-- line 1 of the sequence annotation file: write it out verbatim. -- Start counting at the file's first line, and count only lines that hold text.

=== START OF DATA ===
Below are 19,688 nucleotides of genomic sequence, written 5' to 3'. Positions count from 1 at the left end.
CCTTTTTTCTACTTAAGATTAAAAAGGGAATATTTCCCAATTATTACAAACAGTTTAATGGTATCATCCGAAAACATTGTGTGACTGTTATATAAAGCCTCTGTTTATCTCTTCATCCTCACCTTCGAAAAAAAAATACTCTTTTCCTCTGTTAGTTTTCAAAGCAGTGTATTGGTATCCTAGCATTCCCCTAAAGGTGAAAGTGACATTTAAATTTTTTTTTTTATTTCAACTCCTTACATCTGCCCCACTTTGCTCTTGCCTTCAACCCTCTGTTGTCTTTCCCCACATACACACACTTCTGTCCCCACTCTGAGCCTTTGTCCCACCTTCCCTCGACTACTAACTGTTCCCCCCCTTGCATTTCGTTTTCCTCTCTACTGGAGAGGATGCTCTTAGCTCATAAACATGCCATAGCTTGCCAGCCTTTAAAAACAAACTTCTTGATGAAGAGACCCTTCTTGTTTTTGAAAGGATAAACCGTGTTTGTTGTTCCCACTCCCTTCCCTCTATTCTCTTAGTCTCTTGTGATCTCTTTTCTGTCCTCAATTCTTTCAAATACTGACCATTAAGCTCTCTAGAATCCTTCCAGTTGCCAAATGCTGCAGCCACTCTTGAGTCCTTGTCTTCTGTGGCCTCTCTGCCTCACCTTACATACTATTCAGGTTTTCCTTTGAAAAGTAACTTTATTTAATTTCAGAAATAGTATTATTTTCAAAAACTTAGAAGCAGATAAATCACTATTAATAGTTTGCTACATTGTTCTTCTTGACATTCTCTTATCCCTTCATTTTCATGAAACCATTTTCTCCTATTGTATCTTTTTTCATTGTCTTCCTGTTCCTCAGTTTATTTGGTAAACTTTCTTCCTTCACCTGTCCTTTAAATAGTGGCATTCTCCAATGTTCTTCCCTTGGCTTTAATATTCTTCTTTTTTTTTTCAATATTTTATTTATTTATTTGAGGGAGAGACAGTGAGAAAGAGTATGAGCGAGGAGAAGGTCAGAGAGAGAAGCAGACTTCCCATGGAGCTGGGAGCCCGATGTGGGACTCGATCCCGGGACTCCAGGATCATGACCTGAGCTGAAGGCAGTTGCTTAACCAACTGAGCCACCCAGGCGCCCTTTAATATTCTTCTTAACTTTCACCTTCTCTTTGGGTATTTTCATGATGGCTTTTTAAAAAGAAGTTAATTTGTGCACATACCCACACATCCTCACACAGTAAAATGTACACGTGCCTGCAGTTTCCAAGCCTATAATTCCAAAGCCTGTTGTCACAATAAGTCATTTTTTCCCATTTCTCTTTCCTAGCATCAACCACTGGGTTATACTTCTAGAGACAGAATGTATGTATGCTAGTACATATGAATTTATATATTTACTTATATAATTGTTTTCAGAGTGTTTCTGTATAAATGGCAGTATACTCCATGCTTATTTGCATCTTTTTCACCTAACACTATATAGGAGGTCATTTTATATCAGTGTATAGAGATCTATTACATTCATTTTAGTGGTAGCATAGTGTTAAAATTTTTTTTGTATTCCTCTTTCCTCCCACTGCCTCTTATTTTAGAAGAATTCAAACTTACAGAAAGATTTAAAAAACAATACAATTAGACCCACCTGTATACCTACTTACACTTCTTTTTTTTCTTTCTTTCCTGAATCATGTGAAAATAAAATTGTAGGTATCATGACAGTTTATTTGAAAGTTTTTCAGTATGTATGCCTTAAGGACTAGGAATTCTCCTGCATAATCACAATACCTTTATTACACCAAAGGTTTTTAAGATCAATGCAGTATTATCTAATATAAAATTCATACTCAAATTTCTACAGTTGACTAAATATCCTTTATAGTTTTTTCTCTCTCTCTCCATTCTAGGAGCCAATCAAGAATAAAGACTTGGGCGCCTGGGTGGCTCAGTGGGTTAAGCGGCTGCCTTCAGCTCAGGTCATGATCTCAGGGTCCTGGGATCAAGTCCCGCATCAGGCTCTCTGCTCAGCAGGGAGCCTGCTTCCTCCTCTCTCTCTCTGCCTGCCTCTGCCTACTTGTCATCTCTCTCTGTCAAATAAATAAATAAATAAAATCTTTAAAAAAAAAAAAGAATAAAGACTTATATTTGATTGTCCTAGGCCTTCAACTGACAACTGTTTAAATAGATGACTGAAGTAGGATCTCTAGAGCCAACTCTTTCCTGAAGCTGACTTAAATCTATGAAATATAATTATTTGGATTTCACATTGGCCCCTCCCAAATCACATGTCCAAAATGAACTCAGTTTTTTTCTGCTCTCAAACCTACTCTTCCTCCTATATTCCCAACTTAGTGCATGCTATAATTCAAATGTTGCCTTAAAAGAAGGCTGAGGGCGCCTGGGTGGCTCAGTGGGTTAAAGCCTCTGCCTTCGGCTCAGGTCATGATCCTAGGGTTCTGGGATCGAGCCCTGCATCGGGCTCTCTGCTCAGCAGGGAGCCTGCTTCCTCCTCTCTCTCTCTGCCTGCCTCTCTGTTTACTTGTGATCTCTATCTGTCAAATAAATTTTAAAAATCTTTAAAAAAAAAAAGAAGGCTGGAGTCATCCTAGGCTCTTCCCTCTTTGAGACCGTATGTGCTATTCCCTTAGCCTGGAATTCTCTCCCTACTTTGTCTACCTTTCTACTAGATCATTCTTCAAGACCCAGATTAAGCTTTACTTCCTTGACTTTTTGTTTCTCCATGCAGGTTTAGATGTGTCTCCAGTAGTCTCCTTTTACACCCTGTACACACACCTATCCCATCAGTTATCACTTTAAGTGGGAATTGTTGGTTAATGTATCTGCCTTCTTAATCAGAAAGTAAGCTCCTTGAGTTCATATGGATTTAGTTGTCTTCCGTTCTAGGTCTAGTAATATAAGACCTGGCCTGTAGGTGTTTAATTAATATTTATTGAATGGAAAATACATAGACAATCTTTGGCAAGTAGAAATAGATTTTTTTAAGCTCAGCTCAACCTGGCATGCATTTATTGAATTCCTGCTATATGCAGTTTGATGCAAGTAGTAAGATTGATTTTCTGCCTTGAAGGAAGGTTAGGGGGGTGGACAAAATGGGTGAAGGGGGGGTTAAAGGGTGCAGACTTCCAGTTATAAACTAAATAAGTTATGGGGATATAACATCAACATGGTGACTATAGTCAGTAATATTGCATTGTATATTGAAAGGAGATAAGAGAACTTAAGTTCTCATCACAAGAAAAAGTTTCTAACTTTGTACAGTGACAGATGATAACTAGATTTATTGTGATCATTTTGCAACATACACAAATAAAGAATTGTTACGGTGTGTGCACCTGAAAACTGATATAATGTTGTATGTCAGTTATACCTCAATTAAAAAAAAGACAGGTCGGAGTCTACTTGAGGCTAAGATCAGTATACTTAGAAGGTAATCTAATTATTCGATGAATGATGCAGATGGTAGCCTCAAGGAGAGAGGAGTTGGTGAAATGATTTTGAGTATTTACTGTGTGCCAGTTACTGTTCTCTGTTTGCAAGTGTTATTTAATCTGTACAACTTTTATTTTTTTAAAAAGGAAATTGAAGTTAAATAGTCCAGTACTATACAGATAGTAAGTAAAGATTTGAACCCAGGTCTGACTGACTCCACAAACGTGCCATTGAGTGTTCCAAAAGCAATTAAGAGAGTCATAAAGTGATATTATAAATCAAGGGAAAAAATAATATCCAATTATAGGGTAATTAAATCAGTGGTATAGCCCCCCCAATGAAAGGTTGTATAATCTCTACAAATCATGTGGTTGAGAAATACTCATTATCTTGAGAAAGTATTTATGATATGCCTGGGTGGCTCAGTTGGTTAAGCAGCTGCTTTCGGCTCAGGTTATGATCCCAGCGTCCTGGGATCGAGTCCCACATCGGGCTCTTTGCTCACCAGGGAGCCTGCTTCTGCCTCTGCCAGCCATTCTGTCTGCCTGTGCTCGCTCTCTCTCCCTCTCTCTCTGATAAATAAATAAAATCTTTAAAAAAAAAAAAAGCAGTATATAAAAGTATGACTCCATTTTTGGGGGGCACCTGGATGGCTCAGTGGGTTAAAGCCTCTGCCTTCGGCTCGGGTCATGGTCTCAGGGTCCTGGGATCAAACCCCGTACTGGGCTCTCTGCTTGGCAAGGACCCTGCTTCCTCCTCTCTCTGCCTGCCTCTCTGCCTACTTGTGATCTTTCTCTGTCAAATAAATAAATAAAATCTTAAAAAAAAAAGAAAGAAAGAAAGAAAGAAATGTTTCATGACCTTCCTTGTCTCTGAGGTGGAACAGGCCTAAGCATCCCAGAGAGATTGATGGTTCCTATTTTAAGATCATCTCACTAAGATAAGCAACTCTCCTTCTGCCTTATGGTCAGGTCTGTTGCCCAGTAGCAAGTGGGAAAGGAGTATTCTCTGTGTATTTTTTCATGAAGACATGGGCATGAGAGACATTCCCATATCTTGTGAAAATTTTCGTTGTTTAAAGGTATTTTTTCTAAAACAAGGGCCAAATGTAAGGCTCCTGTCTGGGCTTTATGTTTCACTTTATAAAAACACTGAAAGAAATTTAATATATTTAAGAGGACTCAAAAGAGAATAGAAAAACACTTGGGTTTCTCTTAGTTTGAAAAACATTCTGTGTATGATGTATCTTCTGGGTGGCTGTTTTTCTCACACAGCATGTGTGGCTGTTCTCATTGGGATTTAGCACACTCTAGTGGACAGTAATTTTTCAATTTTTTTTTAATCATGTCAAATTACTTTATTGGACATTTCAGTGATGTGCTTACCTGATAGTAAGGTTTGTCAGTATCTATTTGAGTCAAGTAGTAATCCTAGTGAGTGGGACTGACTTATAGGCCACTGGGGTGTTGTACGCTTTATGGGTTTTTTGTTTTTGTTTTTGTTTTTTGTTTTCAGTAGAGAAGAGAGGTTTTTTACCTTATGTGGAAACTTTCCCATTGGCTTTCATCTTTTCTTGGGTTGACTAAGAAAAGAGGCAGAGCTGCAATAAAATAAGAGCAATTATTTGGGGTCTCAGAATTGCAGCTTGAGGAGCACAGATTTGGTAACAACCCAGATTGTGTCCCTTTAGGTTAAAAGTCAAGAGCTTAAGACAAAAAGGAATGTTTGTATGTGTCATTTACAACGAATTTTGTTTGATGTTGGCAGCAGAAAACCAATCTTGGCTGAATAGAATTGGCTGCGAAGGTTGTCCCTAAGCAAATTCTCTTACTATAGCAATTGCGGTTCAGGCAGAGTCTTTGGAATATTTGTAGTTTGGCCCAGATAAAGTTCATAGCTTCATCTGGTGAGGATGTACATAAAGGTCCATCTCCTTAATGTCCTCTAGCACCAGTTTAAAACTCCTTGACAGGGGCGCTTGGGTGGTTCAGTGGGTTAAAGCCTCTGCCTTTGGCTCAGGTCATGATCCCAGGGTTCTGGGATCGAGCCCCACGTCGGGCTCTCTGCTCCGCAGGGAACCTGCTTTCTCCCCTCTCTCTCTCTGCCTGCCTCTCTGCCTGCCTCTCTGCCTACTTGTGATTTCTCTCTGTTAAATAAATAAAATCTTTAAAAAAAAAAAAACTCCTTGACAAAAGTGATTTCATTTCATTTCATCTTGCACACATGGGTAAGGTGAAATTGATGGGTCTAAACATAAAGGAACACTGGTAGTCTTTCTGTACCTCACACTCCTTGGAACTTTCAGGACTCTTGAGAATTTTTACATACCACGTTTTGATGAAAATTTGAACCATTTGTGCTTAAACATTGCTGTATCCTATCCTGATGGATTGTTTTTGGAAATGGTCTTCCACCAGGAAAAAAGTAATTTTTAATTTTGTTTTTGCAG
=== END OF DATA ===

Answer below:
Below are 19,688 nucleotides of genomic sequence, written 5' to 3'. Positions count from 1 at the left end.